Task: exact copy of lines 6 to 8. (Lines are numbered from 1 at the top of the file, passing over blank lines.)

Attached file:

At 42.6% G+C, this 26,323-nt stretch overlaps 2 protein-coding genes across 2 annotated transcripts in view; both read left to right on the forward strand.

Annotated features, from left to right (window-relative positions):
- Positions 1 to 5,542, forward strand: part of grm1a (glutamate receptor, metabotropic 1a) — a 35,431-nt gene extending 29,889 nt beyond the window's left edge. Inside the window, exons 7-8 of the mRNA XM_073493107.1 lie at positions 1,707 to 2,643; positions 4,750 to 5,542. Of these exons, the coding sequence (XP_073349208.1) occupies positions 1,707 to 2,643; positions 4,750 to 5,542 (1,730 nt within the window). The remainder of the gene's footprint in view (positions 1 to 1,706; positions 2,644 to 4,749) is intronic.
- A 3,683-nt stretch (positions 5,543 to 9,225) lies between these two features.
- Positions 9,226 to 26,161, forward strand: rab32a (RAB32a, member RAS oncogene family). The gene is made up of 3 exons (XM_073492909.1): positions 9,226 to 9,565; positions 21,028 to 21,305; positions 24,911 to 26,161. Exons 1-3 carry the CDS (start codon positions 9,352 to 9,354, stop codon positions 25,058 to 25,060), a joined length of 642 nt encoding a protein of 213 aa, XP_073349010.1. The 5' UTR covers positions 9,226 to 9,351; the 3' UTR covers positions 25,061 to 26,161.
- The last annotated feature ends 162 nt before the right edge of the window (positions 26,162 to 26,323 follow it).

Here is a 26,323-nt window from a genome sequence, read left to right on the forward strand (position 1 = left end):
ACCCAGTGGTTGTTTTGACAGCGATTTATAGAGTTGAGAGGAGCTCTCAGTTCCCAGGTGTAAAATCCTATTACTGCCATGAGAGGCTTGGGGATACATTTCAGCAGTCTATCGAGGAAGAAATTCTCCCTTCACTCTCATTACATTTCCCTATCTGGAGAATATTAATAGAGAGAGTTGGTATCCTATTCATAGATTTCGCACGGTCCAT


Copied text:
- The last annotated feature ends 162 nt before the right edge of the window (positions 26,162 to 26,323 follow it).

Here is a 26,323-nt window from a genome sequence, read left to right on the forward strand (position 1 = left end):
ACCCAGTGGTTGTTTTGACAGCGATTTATAGAGTTGAGAGGAGCTCTCAGTTCCCAGGTGTAAAATCCTATTACTGCCATGAGAGGCTTGGGGATACATTTCAGCAGTCTATCGAGGAAGAAATTCTCCCTTCACTCTCATTACATTTCCCTATCTGGAGAATATTAATAGAGAGAGTTGGTATCCTATTCATAGATTTCGCACGGTCCAT